In many companies, the lines of business are responsible for their own profits and losses. However, IT operations don't have a good history, traditionally, of coming out on top on the profit side.
"IT departments have, in the past, been great big buckets of cost, often struggling to offer products and services that are competitive with what their parent organization can get on an outsourced basis," says Michele Hudnall, a senior research analyst at IT advisory company Meta Group.
According to a Meta Group profile of Fortune 1,000 companies, 30% see IT as a cost, 55% are increasing their spending on IT but don't see it as an investment, 10% see IT spending more as a strategic move, and 5% manage IT as an investment. Meta suggests that companies continue to create value within their IT departments and operate them as service organizations to the parent companies exclusively.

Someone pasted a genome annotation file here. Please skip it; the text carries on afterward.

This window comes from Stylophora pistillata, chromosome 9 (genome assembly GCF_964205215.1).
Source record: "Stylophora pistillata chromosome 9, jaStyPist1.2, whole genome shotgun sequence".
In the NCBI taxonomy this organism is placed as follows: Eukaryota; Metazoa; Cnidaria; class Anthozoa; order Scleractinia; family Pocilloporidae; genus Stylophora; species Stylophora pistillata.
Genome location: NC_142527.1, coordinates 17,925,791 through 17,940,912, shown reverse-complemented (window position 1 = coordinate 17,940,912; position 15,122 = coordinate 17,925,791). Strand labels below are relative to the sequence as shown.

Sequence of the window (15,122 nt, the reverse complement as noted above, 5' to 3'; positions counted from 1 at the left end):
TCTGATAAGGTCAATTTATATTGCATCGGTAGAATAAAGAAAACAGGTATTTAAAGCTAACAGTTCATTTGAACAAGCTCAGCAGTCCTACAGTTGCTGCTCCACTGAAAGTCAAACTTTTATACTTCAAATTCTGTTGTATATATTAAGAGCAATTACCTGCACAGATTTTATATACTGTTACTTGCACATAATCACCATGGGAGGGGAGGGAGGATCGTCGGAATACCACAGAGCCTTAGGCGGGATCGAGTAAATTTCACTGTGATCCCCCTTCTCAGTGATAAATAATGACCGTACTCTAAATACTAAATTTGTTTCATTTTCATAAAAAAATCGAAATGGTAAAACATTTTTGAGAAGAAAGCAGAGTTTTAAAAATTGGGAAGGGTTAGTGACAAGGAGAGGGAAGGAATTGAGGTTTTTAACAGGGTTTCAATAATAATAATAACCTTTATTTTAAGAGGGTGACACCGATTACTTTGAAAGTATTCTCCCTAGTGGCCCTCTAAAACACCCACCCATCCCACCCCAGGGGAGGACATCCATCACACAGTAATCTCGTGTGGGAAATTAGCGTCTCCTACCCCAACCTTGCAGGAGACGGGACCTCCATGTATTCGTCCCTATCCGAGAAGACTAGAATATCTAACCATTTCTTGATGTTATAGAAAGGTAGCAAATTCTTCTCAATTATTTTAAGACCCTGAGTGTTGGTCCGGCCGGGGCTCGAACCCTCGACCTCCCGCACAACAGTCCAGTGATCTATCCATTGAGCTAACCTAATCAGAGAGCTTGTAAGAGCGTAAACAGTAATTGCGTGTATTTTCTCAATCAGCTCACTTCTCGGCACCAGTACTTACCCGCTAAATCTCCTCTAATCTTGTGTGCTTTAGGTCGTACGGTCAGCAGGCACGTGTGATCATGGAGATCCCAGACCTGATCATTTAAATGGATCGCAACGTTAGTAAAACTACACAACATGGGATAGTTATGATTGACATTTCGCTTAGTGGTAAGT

Companies that offer shared IT resources across many lines of business must adopt an equitable way of charging for those services. Hudnall estimates that only about 30% of the world's largest 2,000 companies have adopted a way of charging different business lines depending on how much they use IT resources. This structure is favorable to the alternative, spreading the costs evenly among business lines that use fewer resources and would tend to disagree that more money should be invested in IT.